The Nonprofit Quarterly has frequently cited Nobel Laureate and former World Bank chief economist Joseph Stiglitz as the brightest of the practitioners of the dismal science. Insights from Stiglitz’s new book about the current economic crisis, Freefall, will shake up many of us. In an interview with the UK’s The Independent , Stiglitz is unsparing in his critique of banks, markets, and governments:
In the TARP program, according to Stiglitz, the government “was reduced to the role of garbage disposal service for the banks’ toxic assets, bad loans and worthless securities they themselves had created.” He says that the banks have kept “a gun to our heads’ that says if we don’t keep them going on their terms then they will ‘kill the economy.” He abhors government budget cuts meant to signal “the market” and give it confidence, a practice he calls “fiscal fetishism,” and concludes “cutting back means the economy goes into a downturn and the markets lose even more confidence, as it will trigger another recession or depression.”
Noting that there are 77 members of the House Financial Services Committee, attractive to members of Congress because they get the lion’s share of campaign contributions from the financial services sector, and that the financial setctor contributed as much to Obama’s election as all of the “people’s campaign” small contributions together, Stiglitz believes the political system in the U.S. is corrupt.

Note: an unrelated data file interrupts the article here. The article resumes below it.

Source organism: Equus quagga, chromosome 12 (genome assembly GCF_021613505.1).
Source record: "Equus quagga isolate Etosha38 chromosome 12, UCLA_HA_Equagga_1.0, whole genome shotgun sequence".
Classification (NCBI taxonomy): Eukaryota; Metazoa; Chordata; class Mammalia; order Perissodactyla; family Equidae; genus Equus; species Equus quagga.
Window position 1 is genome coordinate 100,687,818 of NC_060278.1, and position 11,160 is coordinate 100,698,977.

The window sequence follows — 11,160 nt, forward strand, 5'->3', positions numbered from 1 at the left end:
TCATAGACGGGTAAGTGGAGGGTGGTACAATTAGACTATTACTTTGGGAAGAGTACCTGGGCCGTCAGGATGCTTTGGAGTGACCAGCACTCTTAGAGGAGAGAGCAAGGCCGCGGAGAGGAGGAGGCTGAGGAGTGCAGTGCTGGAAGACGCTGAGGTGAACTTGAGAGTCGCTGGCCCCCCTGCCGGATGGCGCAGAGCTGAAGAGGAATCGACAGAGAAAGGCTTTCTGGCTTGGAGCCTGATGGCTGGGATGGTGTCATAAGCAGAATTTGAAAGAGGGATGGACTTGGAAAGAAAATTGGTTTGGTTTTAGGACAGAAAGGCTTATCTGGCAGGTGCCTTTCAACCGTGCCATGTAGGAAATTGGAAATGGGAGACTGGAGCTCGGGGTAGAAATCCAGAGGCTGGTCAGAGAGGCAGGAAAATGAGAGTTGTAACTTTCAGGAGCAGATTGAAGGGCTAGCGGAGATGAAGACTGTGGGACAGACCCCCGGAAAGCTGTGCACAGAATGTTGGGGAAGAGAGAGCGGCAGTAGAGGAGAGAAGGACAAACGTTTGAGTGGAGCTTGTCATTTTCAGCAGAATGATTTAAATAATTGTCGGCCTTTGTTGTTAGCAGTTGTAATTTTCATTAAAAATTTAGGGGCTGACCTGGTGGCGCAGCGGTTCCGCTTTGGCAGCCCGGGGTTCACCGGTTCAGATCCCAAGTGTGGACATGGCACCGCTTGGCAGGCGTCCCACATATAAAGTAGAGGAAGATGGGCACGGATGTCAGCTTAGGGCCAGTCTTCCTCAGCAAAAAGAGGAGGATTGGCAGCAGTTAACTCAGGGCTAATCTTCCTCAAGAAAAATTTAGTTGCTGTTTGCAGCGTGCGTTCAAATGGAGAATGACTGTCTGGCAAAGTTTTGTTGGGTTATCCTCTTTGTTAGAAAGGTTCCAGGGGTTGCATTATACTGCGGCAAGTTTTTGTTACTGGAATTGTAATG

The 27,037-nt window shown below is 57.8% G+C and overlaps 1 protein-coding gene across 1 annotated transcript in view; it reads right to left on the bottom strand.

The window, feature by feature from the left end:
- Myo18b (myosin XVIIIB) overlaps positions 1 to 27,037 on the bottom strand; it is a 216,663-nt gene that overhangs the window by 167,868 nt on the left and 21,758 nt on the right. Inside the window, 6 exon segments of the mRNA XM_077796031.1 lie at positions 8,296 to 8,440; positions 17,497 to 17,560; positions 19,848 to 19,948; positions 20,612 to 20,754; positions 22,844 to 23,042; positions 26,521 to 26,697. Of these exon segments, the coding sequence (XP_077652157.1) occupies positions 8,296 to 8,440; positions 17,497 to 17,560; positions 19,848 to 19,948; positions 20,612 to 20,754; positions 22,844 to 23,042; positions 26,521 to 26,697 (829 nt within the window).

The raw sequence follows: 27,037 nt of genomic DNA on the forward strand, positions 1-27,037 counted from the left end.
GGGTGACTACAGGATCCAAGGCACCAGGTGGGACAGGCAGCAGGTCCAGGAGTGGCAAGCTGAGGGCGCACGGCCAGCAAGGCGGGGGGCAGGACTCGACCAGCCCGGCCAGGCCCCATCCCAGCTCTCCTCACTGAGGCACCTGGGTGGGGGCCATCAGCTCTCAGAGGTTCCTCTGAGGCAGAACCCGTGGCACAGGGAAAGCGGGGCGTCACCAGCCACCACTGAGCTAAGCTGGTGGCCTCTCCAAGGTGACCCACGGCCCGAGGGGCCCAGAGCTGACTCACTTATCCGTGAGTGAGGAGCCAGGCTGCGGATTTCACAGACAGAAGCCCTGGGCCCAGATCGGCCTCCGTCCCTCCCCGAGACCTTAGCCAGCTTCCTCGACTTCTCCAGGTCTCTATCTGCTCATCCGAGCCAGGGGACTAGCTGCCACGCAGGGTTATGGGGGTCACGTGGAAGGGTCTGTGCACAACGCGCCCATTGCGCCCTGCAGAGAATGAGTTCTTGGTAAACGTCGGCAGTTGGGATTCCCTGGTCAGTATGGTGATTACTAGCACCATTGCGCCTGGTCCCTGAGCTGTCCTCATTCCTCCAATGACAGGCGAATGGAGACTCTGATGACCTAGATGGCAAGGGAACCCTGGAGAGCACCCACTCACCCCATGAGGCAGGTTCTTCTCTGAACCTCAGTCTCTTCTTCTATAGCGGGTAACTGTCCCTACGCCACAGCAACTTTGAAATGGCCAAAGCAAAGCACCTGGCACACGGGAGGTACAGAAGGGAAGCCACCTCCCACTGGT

Sign up for our free newsletter
Subscribe to the NPQ newsletter to have our top stories delivered directly to your inbox.
He has nothing good to say about how President Bush handled the economic downturn, but despite his “most liberal of the liberal establishment” status, he is even more disappointed in President Obama because he had higher hopes for him. Because of Obama’s appointment of advisors such as Tim Geithner and Larry Summers, Stiglitz concludes, “The entire series of efforts to rescue the banking system were so flawed partly because those who were somewhat responsible for the mess – as advocates of deregulation, as failed regulators, or as investment bankers – were put in charge of the repair.”
But the biggest target of his book is the concept of the “free market.” He believes the free markets deliver a financial crisis on average every year or two and “are completely unsuited to the new challenges of pricing in environmental damage and degradation.” It is odd, then, to find President Obama telling Bloomberg’s BusinessWeek that he is a “fierce advocate” for the free markets and defending the appointments of Geithner and Summers in a manner completely contrary to Stiglitz’s observation: “I thought it was very important to have Larry Summers and Tim Geithner as two of my key economic advisers early on because they had gone through significant global economic crises before.”
It seems to us that Stiglitz has been leveling this critique for some time (he accurately predicted the Great Recession we’re in), but our leaders just haven’t been able to absorb the message. As a sector that exists because of the dysfunction of the markets, nonprofits should be carrying Stiglitz’s message and reminding the White House and Congress that banking on the free markets to do the right thing might be a losing investment.